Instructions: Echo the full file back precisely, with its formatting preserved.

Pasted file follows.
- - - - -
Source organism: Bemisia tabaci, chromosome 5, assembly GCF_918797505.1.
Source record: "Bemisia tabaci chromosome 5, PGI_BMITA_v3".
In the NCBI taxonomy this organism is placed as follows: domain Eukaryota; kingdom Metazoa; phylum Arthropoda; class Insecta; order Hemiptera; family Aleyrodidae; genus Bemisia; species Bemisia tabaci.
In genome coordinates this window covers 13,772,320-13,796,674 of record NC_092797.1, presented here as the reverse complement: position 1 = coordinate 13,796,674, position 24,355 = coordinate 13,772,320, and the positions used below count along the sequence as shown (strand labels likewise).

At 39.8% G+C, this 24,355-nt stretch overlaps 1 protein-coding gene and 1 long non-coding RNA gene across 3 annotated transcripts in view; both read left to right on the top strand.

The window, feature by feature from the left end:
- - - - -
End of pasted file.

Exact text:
Source organism: Bemisia tabaci, chromosome 5, assembly GCF_918797505.1.
Source record: "Bemisia tabaci chromosome 5, PGI_BMITA_v3".
In the NCBI taxonomy this organism is placed as follows: domain Eukaryota; kingdom Metazoa; phylum Arthropoda; class Insecta; order Hemiptera; family Aleyrodidae; genus Bemisia; species Bemisia tabaci.
In genome coordinates this window covers 13,772,320-13,796,674 of record NC_092797.1, presented here as the reverse complement: position 1 = coordinate 13,796,674, position 24,355 = coordinate 13,772,320, and the positions used below count along the sequence as shown (strand labels likewise).

At 39.8% G+C, this 24,355-nt stretch overlaps 1 protein-coding gene and 1 long non-coding RNA gene across 3 annotated transcripts in view; both read left to right on the top strand.

The window, feature by feature from the left end: